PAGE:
Rae Morris has done things the proper way. Having played second fiddle to a chunk of the music industry since 2011, it’s obvious that the Blackpool-born 22 year old has never passed up a chance to learn from those perched loftily above her on the festival bill. Be it supporting Noah and the Whale at the Royal Albert Hall, providing a feature spot on a Bombay Bicycle Club track, or playing a BBC Introducing stage in a flooded corner of a festival site, Morris has evidently been studying at every opportunity the potholes that have caused careers to peak and trough around her. As such, her debut Unguarded breathes with the kind of seasoned freedom that artists tend only to discover on their fourth or fifth album attempt, when the contrived impulse to prove one’s talents is superseded by the drive to make uninhibited art.
It’s what a talented creative’s debut should be, but rarely is. Morris is clearly a perfectionist of sorts – there isn’t a corner of the record that hasn’t been filed down and rounded with a fastidious attention to detail. The result is a master class in subtlety, and twelve tracks of near-perfectly measured and refined electro-pop poignancy.
The three opening songs are a calculated initiation into Morris’s palette of compact drum lines, pulsating synths and ethereal vocals. ‘Closer’ showcases her at her most airily Imogen Heap-ish. ‘Love Again’ is the record’s most overt flirtation with dance styling, and a firm highlight. A collaborative effort with Fryars on ‘Cold’ doesn’t come together quite as well as it could, but ‘Do You Even Know?’ provides a sharp refocus with some clever melodic and vocal balances set against an eclectic yet streamlined fusion of strings, glockenspiel and precise rhythms. It’s a cleanly emotive surge to the finish with the stripped back and neatly composed ‘This Time’ and ‘Not Knowing’.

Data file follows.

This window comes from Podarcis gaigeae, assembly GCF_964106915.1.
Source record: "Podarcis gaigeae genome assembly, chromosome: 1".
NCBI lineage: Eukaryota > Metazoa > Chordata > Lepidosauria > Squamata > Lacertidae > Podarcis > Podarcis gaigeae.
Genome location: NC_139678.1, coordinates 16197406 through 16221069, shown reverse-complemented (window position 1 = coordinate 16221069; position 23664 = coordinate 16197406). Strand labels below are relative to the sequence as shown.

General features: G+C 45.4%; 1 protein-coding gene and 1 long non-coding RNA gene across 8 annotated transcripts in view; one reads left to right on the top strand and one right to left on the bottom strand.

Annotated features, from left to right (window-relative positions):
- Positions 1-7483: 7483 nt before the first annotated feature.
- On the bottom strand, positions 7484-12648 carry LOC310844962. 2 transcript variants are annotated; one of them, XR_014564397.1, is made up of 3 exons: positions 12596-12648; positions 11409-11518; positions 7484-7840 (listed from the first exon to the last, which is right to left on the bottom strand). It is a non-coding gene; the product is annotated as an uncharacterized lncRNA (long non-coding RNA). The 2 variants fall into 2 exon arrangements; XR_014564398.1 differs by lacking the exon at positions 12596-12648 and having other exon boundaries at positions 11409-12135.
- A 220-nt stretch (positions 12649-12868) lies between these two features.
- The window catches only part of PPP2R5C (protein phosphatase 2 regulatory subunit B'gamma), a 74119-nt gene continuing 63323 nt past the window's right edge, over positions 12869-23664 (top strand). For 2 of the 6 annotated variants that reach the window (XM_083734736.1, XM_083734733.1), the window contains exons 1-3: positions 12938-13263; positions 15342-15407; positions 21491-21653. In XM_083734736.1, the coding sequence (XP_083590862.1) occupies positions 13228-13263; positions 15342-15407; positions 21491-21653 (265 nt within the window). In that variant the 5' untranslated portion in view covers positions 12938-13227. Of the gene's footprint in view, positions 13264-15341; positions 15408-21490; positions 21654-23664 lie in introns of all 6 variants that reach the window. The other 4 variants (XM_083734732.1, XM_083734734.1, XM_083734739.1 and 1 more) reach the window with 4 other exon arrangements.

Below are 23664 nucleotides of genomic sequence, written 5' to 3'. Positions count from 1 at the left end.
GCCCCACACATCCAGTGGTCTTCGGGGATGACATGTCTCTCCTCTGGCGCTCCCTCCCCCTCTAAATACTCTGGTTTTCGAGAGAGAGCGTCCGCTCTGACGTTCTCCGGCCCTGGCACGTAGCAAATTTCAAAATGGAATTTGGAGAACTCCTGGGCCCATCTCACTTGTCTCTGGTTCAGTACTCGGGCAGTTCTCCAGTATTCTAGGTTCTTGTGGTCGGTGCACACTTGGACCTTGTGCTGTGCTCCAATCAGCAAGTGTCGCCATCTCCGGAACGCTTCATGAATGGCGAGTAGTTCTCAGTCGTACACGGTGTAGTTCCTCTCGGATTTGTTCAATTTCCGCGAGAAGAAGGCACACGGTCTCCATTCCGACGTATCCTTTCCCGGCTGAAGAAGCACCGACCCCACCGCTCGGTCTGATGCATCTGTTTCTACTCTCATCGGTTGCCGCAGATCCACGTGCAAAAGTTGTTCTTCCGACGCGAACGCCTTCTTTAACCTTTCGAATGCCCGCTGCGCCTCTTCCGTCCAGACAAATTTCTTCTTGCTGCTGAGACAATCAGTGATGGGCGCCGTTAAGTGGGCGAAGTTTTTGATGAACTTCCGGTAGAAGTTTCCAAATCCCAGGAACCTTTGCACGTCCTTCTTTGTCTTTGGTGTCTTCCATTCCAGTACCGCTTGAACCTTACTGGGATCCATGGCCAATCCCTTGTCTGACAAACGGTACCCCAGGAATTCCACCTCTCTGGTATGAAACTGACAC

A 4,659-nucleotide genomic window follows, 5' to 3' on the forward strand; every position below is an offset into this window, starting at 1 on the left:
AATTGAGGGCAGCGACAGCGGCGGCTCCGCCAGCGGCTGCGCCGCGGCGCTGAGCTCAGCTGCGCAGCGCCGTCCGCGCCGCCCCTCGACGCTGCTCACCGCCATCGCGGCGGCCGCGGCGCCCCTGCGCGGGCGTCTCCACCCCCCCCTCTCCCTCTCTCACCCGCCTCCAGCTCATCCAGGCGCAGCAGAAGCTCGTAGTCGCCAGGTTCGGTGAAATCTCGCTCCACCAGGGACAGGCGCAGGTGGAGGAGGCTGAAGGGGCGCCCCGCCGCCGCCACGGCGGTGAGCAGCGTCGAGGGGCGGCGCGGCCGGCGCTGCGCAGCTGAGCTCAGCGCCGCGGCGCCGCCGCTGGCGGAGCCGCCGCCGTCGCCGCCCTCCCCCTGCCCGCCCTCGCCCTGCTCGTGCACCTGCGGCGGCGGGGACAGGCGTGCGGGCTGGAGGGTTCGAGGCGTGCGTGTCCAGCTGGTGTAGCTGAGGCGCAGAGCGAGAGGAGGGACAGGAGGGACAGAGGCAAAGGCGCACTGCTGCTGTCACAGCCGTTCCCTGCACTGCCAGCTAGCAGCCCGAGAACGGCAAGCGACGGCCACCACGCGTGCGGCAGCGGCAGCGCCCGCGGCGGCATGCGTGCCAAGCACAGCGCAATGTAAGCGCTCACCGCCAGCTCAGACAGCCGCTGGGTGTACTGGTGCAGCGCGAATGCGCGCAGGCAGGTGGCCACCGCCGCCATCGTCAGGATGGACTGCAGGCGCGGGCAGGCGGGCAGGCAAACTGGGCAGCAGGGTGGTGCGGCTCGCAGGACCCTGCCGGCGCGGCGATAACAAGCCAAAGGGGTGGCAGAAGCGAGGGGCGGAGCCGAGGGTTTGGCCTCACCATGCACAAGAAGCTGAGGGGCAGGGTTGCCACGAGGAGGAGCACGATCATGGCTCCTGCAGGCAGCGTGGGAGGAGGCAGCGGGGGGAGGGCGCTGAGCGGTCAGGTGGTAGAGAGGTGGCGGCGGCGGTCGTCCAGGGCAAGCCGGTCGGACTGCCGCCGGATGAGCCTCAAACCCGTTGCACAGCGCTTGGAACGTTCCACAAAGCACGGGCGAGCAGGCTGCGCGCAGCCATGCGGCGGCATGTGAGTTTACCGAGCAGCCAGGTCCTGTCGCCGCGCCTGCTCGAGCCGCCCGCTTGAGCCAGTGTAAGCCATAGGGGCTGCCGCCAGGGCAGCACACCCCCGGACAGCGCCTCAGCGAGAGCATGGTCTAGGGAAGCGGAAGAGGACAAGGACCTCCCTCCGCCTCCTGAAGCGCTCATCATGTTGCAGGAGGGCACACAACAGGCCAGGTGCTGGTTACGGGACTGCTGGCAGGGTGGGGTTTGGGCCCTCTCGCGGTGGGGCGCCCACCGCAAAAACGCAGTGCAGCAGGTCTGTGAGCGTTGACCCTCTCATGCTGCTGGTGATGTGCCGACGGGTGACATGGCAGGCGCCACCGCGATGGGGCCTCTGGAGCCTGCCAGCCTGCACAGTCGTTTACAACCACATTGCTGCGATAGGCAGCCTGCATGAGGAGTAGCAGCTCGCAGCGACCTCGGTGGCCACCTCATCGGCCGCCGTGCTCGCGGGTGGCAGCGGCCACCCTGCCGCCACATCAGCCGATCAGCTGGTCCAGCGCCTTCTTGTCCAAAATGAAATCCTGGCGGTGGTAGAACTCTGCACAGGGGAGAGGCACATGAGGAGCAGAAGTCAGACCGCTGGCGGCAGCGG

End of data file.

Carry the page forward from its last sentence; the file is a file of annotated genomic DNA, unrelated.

And that’s that. Each song is meticulously balanced, each beat calculated to a fault. Morris’s composition, layering and effortless use of space are real wonders to behold. Yet after a full play, it’s hard not to feel vaguely, inexplicably cheated.
As a body of work it’s crying out for a smear or smudge to relieve the occasionally suffocating cleanliness
Every song bar the album closer sits at between 3:30 and 3:59 minutes in length, and as one tries to single out moments of shade, depth and crescendo, it becomes apparent that Unguarded is an album that treats its listeners far too kindly. The precision and composure of Morris’s effort is impressive, but as a result it fails to be genuinely, painfully experiential – Unguarded is a walk in a manicured garden, not the trek through the wilderness that it promises to be.
Firmer pressure from the hand of producer Ariel Rechtshaid, known for his ability to artfully fray edges with past collaborators Haim and Vampire Weekend, could comfortably have introduced some grizzlier chunks to this well blended affair. The record strikes the most resonant chords when the uniformity of the production is relinquished, like on closing track ‘Not Knowing’. Yet these stark moments of vital carelessness are few and far between – as a body of work it’s crying out for a smear or smudge to relieve the occasionally suffocating cleanliness.
Unguarded is still an assured debut from a prolifically talented musician. Yet it is hard to shift the feeling that Morris has here missed an opportunity to take some inimitable risks by failing to increase the brightness, thereby casting some darker shadows. She still has some lessons to learn.